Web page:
Of course, this is a question of semantics. And it is completely tangential to the question of abstractions. You have never addressed the fact that abstractions exist in physical reality just as they do in mathematics. You claimed that they only exist in science, but this is errant nonsense.
Can you discuss math and physics without insulting me? -- EricHodges
Can you accept as fact what everyone of any import in the field, in all of human history, has believed to be self-evident? Can you show proper respect for facts everyone accepts as true instead of casually dismissing them? Can you ask why your misinformed opinion is wrong instead of stating it as fact? Can you refrain from using "but I wouldn't like the outcome" as an argument? It seems not, and that's pretty much why I can't discuss philosophy of math and physics without insulting you.
No, no, no, and yes. You can discuss the philosophy of math and physics without insulting me by omitting the insults. -- EricHodges
The closest valid position to your view of math is called Constructivism and while it was alive for a few years, it's been dead for many. Your position is so deader than dead that its name has been recycled by educators to mean something else. And I'm pretty sure Constructivists never claimed that math was a creation of mathematicians.
So the closest "valid position" is invalid and isn't really my position? Then let's ignore it. -- EricHodges
Let's ignore you.
That should be easy since nothing exists outside of you.
Furthermore, can I suggest safely that a molecule is not an 'abstraction' of quarks, &c, but rather an amalgamation? And... also may I suggest that 'physics' in this mode refers to the physics as understood by people as being dynamic, and not the fundamental nature of what is real? It seems to me that a couple of minor linguistic differences were not ironed out early on, and we are really ArguingSemantics? or imagining a conflict. -- JoeOsborn
Can you suggest that molecules aren't abstractions? No, you can't because it's false. The only way you could suggest this would be if you don't understand what the word "abstraction" means. Something is an abstraction if it has supervenient (in the abstract layer) properties which can't be traced back to any subvenient (in the concrete layer) properties but only to the interrelationships between subvenient objects. A neutron star is an abstraction since it is a stable state of zillions of neutrons all of which are unstable on their own. A molecule is an abstraction of atoms which are abstractions of nucleons and electrons, which are in turn abstractions of quarks. A molecule isn't simply an "amalgamation", it's an abstraction to the third power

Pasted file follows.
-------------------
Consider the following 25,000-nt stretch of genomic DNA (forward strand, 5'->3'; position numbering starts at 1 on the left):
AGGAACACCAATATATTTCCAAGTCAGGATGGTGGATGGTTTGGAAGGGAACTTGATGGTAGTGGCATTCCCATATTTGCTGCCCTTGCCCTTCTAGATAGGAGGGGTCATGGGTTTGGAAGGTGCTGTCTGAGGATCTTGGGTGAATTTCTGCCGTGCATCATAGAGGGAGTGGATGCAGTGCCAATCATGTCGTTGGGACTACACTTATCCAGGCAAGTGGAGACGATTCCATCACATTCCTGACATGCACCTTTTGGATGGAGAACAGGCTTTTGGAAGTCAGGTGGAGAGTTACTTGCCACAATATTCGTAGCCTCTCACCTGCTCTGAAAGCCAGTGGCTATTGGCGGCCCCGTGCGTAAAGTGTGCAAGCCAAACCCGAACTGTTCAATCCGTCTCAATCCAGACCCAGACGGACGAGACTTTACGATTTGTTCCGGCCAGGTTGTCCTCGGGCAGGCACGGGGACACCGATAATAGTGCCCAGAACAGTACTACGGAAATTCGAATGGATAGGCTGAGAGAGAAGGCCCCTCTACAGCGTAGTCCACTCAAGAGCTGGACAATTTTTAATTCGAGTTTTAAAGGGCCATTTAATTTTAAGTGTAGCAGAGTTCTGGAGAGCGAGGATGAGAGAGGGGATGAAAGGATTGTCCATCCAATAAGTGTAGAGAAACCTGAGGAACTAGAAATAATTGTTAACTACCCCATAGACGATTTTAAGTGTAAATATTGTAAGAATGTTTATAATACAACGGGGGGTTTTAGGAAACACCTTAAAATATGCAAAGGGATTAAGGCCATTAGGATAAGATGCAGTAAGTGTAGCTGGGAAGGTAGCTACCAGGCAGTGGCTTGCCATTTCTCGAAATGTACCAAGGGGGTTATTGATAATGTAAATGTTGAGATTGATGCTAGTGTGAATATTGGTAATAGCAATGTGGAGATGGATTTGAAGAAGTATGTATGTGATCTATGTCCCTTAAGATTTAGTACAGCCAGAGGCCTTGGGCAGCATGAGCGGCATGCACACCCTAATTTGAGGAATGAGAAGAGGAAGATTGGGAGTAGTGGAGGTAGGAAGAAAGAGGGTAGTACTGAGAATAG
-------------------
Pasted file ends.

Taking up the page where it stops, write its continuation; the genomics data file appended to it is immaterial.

I really don't get how people can misunderstand abstractions on a forum full of programmers
There are linguistic differences, but that's inevitable since Eric doesn't possess the concepts necessary to talk about the subject.
If you really think about it, you'll realize that it would be impossible for programmers to understand the concept of "abstraction". That's because it's a fuzzy concept, and when you stretch it to its pathological extreme, you get amalgamation. Programmers love pathological cases.
I wonder who the proponent of "physical reality is a branch of math" is. This page is an interesting mix of things I've written elsewhere and things that are exactly like I would have written them, once upon a time. Makes me wonder who the other voice that sounds like me is. -- RichardKulisz
This page has entered a LaynesLaw
debate over the definition of "abstraction".
So I can invent a new formalism, call it Mathematics, and pretend it is reality. No need to start arguing since it is self-evident. Interesting food for a solipsist. -- PhilippeDetournay
CategoryAbstraction CategoryMath CategoryPhysics